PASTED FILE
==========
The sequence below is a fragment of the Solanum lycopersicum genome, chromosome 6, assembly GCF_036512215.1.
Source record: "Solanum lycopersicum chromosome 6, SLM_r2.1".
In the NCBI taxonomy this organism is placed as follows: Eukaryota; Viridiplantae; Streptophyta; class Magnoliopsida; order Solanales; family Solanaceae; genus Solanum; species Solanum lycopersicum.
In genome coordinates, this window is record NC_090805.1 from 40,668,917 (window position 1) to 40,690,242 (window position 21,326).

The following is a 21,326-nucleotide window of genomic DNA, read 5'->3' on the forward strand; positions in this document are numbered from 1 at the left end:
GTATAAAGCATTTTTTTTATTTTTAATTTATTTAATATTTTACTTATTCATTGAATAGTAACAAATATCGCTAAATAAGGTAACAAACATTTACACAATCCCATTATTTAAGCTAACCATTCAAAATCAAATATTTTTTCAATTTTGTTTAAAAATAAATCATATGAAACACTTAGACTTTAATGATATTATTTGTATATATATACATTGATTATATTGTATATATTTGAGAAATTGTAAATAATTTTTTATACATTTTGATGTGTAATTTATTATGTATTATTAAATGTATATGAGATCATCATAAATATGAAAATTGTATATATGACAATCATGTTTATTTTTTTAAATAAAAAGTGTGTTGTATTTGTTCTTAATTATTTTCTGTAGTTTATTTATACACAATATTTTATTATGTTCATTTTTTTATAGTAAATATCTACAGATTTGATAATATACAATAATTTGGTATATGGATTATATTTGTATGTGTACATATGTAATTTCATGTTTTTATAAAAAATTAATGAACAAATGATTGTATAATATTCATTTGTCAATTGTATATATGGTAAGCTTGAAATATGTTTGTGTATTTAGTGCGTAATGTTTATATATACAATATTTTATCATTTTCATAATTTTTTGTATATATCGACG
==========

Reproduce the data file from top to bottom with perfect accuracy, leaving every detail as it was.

The sequence below is a fragment of the Solanum lycopersicum genome, chromosome 6, assembly GCF_036512215.1.
Source record: "Solanum lycopersicum chromosome 6, SLM_r2.1".
In the NCBI taxonomy this organism is placed as follows: Eukaryota; Viridiplantae; Streptophyta; class Magnoliopsida; order Solanales; family Solanaceae; genus Solanum; species Solanum lycopersicum.
In genome coordinates, this window is record NC_090805.1 from 40,668,917 (window position 1) to 40,690,242 (window position 21,326).

The following is a 21,326-nucleotide window of genomic DNA, read 5'->3' on the forward strand; positions in this document are numbered from 1 at the left end:
GTATAAAGCATTTTTTTTATTTTTAATTTATTTAATATTTTACTTATTCATTGAATAGTAACAAATATCGCTAAATAAGGTAACAAACATTTACACAATCCCATTATTTAAGCTAACCATTCAAAATCAAATATTTTTTCAATTTTGTTTAAAAATAAATCATATGAAACACTTAGACTTTAATGATATTATTTGTATATATATACATTGATTATATTGTATATATTTGAGAAATTGTAAATAATTTTTTATACATTTTGATGTGTAATTTATTATGTATTATTAAATGTATATGAGATCATCATAAATATGAAAATTGTATATATGACAATCATGTTTATTTTTTTAAATAAAAAGTGTGTTGTATTTGTTCTTAATTATTTTCTGTAGTTTATTTATACACAATATTTTATTATGTTCATTTTTTTATAGTAAATATCTACAGATTTGATAATATACAATAATTTGGTATATGGATTATATTTGTATGTGTACATATGTAATTTCATGTTTTTATAAAAAATTAATGAACAAATGATTGTATAATATTCATTTGTCAATTGTATATATGGTAAGCTTGAAATATGTTTGTGTATTTAGTGCGTAATGTTTATATATACAATATTTTATCATTTTCATAATTTTTTGTATATATCGACG